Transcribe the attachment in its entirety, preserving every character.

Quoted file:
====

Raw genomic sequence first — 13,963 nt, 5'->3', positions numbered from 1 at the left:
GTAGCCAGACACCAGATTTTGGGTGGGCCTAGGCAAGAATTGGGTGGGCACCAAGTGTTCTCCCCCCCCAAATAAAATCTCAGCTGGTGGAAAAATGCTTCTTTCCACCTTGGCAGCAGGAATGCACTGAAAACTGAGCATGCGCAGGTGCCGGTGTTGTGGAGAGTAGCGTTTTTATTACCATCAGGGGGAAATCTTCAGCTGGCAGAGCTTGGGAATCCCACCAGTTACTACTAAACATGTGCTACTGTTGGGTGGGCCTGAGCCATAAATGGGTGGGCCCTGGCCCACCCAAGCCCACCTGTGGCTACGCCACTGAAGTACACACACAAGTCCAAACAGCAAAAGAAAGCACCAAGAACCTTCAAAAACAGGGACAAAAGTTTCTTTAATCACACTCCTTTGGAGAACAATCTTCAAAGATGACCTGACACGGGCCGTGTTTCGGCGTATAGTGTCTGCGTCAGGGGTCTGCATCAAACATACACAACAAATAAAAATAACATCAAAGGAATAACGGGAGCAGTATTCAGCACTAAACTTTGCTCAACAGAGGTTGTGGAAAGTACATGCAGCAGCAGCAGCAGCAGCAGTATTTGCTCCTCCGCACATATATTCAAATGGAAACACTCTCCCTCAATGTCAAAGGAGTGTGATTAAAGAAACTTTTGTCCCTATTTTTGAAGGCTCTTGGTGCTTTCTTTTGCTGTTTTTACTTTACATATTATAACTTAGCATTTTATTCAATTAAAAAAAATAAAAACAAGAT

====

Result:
Raw genomic sequence first — 13,963 nt, 5'->3', positions numbered from 1 at the left:
GTAGCCAGACACCAGATTTTGGGTGGGCCTAGGCAAGAATTGGGTGGGCACCAAGTGTTCTCCCCCCCCAAATAAAATCTCAGCTGGTGGAAAAATGCTTCTTTCCACCTTGGCAGCAGGAATGCACTGAAAACTGAGCATGCGCAGGTGCCGGTGTTGTGGAGAGTAGCGTTTTTATTACCATCAGGGGGAAATCTTCAGCTGGCAGAGCTTGGGAATCCCACCAGTTACTACTAAACATGTGCTACTGTTGGGTGGGCCTGAGCCATAAATGGGTGGGCCCTGGCCCACCCAAGCCCACCTGTGGCTACGCCACTGAAGTACACACACAAGTCCAAACAGCAAAAGAAAGCACCAAGAACCTTCAAAAACAGGGACAAAAGTTTCTTTAATCACACTCCTTTGGAGAACAATCTTCAAAGATGACCTGACACGGGCCGTGTTTCGGCGTATAGTGTCTGCGTCAGGGGTCTGCATCAAACATACACAACAAATAAAAATAACATCAAAGGAATAACGGGAGCAGTATTCAGCACTAAACTTTGCTCAACAGAGGTTGTGGAAAGTACATGCAGCAGCAGCAGCAGCAGCAGTATTTGCTCCTCCGCACATATATTCAAATGGAAACACTCTCCCTCAATGTCAAAGGAGTGTGATTAAAGAAACTTTTGTCCCTATTTTTGAAGGCTCTTGGTGCTTTCTTTTGCTGTTTTTACTTTACATATTATAACTTAGCATTTTATTCAATTAAAAAAAATAAAAACAAGAT